It was the day before my 45th birthday and this growing older business wasn’t going too well.
Though I’d been boldly letting my hair grey over the past one year, a candid video of me taken by a friend showed a streak of white only on one side. Totally tacky.
So I spent an entire evening trying out a new way of tying my hair so that the greys were less noticeable. I even took 360-degree photos, enlisting the husband to take the one from the back.
I had also become rounder than usual and my favourite kurtas weren’t fitting me anymore. So I had signed up for a week’s trial at a chain of workout studios, which had left me with aches and pains all over. And being surrounded by younger and fitter people had left me even more acutely embarrassed about my own age and weight.
And so, on the day before my 45th birthday, I was in a state of much personal insecurity and existential panic when I told my young, pretty yoga teacher: “I am going through a phase of self-transformation. I want to change my hair, my body, myself… How should I look? Who should I be next?”
She looked at me like I was missing the whole point. “You just have to be more of yourself,” she said.
Her answer stirred me. Then, minutes later, I got this message from Osho via WhatsApp:
“The first lesson: Love yourself as you are because existence loves you as you are. That does not mean you have to remain the same forever. In fact, this is the first step of transformation: if you love yourself, you will be able to grow quicker, faster.”
And then, unbidden, unexpectedly – like all major epiphanies – the tears came.
I looked at myself in the bathroom mirror and realised I was not seeking personal transformation out of self-love, but self-hate. Despite the quiet contentment and peace I had earned after years of some personal struggle, spiritual practice and a lot of divine grace, I had also bought into social parameters of beauty that placed youth, slimness and homogeneity above wellness, inner radiance and diversity.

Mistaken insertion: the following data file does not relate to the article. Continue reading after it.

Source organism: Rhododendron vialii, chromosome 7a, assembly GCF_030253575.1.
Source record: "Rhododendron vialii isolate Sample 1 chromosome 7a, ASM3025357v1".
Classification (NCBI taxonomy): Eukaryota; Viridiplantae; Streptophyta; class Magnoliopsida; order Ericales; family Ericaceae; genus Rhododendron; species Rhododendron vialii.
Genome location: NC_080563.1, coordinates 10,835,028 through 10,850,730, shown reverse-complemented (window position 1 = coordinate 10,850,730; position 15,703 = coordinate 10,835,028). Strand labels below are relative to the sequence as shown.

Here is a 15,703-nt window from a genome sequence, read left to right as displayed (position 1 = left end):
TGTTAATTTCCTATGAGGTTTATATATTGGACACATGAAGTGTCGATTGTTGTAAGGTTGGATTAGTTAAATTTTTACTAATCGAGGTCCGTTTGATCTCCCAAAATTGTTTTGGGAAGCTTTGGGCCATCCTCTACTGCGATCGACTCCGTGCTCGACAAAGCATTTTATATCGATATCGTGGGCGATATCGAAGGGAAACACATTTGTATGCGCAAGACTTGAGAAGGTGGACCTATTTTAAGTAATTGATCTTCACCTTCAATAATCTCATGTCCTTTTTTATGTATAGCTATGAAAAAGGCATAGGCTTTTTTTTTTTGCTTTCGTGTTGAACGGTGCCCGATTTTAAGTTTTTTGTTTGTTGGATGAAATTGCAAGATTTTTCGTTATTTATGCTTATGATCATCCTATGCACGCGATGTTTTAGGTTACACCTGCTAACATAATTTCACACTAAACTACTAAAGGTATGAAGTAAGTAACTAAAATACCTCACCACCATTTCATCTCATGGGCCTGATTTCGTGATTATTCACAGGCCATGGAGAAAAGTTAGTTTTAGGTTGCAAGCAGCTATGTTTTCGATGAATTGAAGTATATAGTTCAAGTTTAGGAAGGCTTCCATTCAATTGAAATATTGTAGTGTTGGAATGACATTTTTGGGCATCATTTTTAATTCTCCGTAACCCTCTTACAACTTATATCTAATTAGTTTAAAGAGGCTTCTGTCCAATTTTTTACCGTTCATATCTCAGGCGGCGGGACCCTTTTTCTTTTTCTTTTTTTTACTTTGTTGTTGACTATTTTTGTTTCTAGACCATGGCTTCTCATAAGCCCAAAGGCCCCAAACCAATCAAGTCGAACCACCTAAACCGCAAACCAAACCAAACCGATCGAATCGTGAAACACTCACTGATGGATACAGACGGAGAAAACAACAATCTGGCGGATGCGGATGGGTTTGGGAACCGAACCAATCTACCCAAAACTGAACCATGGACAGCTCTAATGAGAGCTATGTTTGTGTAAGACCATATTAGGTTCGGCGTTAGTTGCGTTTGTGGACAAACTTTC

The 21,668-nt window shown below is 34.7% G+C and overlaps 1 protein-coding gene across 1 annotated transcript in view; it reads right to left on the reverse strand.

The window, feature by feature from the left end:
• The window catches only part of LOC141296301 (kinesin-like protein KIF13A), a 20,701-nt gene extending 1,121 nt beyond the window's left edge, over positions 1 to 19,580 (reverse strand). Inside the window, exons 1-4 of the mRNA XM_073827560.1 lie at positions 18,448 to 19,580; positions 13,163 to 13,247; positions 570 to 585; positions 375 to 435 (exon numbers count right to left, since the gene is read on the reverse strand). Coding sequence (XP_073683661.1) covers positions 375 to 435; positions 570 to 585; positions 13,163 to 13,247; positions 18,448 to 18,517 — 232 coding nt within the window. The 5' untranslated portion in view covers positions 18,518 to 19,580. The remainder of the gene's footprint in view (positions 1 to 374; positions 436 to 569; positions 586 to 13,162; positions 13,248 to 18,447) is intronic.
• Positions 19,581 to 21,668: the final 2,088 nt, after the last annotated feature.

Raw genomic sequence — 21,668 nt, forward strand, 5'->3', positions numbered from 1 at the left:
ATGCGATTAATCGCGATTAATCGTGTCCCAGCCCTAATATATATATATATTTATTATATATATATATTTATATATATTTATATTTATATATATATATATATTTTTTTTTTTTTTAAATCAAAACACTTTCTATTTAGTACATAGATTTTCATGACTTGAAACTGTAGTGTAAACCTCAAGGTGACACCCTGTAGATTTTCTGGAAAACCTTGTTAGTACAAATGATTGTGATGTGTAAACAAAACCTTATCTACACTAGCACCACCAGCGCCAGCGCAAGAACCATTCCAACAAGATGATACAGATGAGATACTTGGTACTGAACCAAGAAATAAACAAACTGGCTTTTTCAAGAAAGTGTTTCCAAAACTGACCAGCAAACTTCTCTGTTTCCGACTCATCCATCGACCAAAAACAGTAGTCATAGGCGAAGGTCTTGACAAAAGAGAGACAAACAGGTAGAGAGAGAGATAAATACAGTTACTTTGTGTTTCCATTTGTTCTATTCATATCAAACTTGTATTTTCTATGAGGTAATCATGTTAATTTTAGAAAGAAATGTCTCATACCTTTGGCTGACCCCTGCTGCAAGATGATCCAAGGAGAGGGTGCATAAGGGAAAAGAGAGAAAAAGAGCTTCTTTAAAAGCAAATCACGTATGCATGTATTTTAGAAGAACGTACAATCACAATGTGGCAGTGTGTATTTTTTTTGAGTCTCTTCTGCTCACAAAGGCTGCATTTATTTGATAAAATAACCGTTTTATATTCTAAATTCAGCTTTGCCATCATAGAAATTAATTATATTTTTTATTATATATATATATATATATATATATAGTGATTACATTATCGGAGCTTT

Tears rolling down my cheeks, I told the woman in the mirror: “I love and accept myself exactly the way I am.” I said it over and over and over, but something was wrong. It didn’t feel true. I saw an old fat woman with a silly crying face looking back at me. I did not love her at all.
She cried even more.
Then a voice in my head suggested I chant another mantra to reach her: “I love myself the way God loves me.”
For some reason, this fit better. Gradually, the woman in the mirror stopped crying, and I began to see her through God’s eyes. I saw the loves and the griefs and the pleasures her body had been through; those ample hips that had borne so much; those streaks of grey marking the spot that multitasked between her missions, responsibilities and passions; the rounded shoulders that had carried so many burdens; eyes that had seen so much darkness but had learnt to seek the divine in it all.
God loved her just the same – every cell of her chubby body and her dark circles and her grey hair. That’s why she was the way she was. And who am I to reject God’s will?
Happy 45th birthday, I said to the woman in the mirror the next morning. I bow to the light in thee.
First published in eShe’s June 2019 issue